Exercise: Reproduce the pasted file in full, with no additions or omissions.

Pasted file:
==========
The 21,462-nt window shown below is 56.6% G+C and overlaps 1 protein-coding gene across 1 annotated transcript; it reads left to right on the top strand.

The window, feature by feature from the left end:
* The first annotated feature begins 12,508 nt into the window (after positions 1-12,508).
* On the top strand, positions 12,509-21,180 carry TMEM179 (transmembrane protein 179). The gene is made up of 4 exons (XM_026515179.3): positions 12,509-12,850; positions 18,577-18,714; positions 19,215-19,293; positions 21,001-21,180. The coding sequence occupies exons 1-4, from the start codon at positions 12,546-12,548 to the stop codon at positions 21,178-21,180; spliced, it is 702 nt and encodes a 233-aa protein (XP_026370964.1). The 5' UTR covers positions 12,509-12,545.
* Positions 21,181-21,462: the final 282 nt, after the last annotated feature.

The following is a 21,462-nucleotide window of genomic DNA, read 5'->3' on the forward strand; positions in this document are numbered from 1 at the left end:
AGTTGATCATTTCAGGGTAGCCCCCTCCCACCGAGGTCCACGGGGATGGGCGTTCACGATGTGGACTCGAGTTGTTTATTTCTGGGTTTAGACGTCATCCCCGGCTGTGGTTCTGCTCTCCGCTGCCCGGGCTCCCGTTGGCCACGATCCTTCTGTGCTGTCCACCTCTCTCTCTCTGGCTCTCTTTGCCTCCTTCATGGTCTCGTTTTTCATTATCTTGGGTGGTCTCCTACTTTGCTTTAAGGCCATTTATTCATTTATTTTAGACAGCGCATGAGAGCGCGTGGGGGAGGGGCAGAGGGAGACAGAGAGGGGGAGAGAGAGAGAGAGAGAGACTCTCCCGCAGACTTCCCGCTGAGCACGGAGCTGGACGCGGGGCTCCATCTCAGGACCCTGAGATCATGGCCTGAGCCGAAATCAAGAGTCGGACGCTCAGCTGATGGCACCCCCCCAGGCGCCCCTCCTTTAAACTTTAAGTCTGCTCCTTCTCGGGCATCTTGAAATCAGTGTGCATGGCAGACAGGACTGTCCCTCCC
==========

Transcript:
The 21,462-nt window shown below is 56.6% G+C and overlaps 1 protein-coding gene across 1 annotated transcript; it reads left to right on the top strand.

The window, feature by feature from the left end:
* The first annotated feature begins 12,508 nt into the window (after positions 1-12,508).
* On the top strand, positions 12,509-21,180 carry TMEM179 (transmembrane protein 179). The gene is made up of 4 exons (XM_026515179.3): positions 12,509-12,850; positions 18,577-18,714; positions 19,215-19,293; positions 21,001-21,180. The coding sequence occupies exons 1-4, from the start codon at positions 12,546-12,548 to the stop codon at positions 21,178-21,180; spliced, it is 702 nt and encodes a 233-aa protein (XP_026370964.1). The 5' UTR covers positions 12,509-12,545.
* Positions 21,181-21,462: the final 282 nt, after the last annotated feature.

The following is a 21,462-nucleotide window of genomic DNA, read 5'->3' on the forward strand; positions in this document are numbered from 1 at the left end:
AGTTGATCATTTCAGGGTAGCCCCCTCCCACCGAGGTCCACGGGGATGGGCGTTCACGATGTGGACTCGAGTTGTTTATTTCTGGGTTTAGACGTCATCCCCGGCTGTGGTTCTGCTCTCCGCTGCCCGGGCTCCCGTTGGCCACGATCCTTCTGTGCTGTCCACCTCTCTCTCTCTGGCTCTCTTTGCCTCCTTCATGGTCTCGTTTTTCATTATCTTGGGTGGTCTCCTACTTTGCTTTAAGGCCATTTATTCATTTATTTTAGACAGCGCATGAGAGCGCGTGGGGGAGGGGCAGAGGGAGACAGAGAGGGGGAGAGAGAGAGAGAGAGAGACTCTCCCGCAGACTTCCCGCTGAGCACGGAGCTGGACGCGGGGCTCCATCTCAGGACCCTGAGATCATGGCCTGAGCCGAAATCAAGAGTCGGACGCTCAGCTGATGGCACCCCCCCAGGCGCCCCTCCTTTAAACTTTAAGTCTGCTCCTTCTCGGGCATCTTGAAATCAGTGTGCATGGCAGACAGGACTGTCCCTCCC